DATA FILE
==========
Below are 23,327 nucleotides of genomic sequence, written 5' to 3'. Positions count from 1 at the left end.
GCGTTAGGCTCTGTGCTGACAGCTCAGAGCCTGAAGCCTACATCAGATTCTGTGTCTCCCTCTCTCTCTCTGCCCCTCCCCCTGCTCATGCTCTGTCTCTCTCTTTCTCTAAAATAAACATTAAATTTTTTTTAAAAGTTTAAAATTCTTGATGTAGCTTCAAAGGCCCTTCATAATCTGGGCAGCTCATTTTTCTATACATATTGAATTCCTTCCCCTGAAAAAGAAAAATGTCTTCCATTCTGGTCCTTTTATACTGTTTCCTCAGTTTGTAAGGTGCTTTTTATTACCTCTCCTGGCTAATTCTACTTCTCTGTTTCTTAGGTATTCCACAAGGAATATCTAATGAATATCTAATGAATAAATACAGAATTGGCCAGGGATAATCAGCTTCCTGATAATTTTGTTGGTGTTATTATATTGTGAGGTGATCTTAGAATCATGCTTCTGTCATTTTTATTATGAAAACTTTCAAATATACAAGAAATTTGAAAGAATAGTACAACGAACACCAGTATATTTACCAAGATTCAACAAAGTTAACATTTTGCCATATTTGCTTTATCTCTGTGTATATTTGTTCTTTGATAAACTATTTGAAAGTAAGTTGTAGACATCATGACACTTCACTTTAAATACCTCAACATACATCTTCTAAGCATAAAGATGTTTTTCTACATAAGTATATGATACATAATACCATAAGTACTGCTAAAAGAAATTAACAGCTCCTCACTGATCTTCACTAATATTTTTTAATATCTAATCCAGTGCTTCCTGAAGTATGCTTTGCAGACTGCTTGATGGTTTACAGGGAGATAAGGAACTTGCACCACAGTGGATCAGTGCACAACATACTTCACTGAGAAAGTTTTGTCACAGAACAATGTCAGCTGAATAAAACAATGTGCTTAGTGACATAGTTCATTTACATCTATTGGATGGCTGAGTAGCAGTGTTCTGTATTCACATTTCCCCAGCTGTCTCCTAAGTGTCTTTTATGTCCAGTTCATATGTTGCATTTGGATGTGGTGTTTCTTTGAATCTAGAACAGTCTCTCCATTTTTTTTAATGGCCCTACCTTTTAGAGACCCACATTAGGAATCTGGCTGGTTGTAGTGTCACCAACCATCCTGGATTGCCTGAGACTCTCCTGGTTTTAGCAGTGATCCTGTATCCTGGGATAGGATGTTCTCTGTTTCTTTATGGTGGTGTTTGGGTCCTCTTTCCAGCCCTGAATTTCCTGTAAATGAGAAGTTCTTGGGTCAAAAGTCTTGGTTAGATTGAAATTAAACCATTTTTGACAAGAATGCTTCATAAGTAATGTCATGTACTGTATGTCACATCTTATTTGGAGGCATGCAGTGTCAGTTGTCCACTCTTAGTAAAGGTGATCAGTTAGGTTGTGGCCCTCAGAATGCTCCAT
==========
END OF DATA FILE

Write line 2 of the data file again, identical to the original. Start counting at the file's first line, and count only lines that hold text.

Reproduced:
GCGTTAGGCTCTGTGCTGACAGCTCAGAGCCTGAAGCCTACATCAGATTCTGTGTCTCCCTCTCTCTCTCTGCCCCTCCCCCTGCTCATGCTCTGTCTCTCTCTTTCTCTAAAATAAACATTAAATTTTTTTTAAAAGTTTAAAATTCTTGATGTAGCTTCAAAGGCCCTTCATAATCTGGGCAGCTCATTTTTCTATACATATTGAATTCCTTCCCCTGAAAAAGAAAAATGTCTTCCATTCTGGTCCTTTTATACTGTTTCCTCAGTTTGTAAGGTGCTTTTTATTACCTCTCCTGGCTAATTCTACTTCTCTGTTTCTTAGGTATTCCACAAGGAATATCTAATGAATATCTAATGAATAAATACAGAATTGGCCAGGGATAATCAGCTTCCTGATAATTTTGTTGGTGTTATTATATTGTGAGGTGATCTTAGAATCATGCTTCTGTCATTTTTATTATGAAAACTTTCAAATATACAAGAAATTTGAAAGAATAGTACAACGAACACCAGTATATTTACCAAGATTCAACAAAGTTAACATTTTGCCATATTTGCTTTATCTCTGTGTATATTTGTTCTTTGATAAACTATTTGAAAGTAAGTTGTAGACATCATGACACTTCACTTTAAATACCTCAACATACATCTTCTAAGCATAAAGATGTTTTTCTACATAAGTATATGATACATAATACCATAAGTACTGCTAAAAGAAATTAACAGCTCCTCACTGATCTTCACTAATATTTTTTAATATCTAATCCAGTGCTTCCTGAAGTATGCTTTGCAGACTGCTTGATGGTTTACAGGGAGATAAGGAACTTGCACCACAGTGGATCAGTGCACAACATACTTCACTGAGAAAGTTTTGTCACAGAACAATGTCAGCTGAATAAAACAATGTGCTTAGTGACATAGTTCATTTACATCTATTGGATGGCTGAGTAGCAGTGTTCTGTATTCACATTTCCCCAGCTGTCTCCTAAGTGTCTTTTATGTCCAGTTCATATGTTGCATTTGGATGTGGTGTTTCTTTGAATCTAGAACAGTCTCTCCATTTTTTTTAATGGCCCTACCTTTTAGAGACCCACATTAGGAATCTGGCTGGTTGTAGTGTCACCAACCATCCTGGATTGCCTGAGACTCTCCTGGTTTTAGCAGTGATCCTGTATCCTGGGATAGGATGTTCTCTGTTTCTTTATGGTGGTGTTTGGGTCCTCTTTCCAGCCCTGAATTTCCTGTAAATGAGAAGTTCTTGGGTCAAAAGTCTTGGTTAGATTGAAATTAAACCATTTTTGACAAGAATGCTTCATAAGTAATGTCATGTACTGTATGTCACATCTTATTTGGAGGCATGCAGTGTCAGTTGTCCACTCTTAGTAAAGGTGATCAGTTAGGTTGTGGCCCTCAGAATGCTCCAT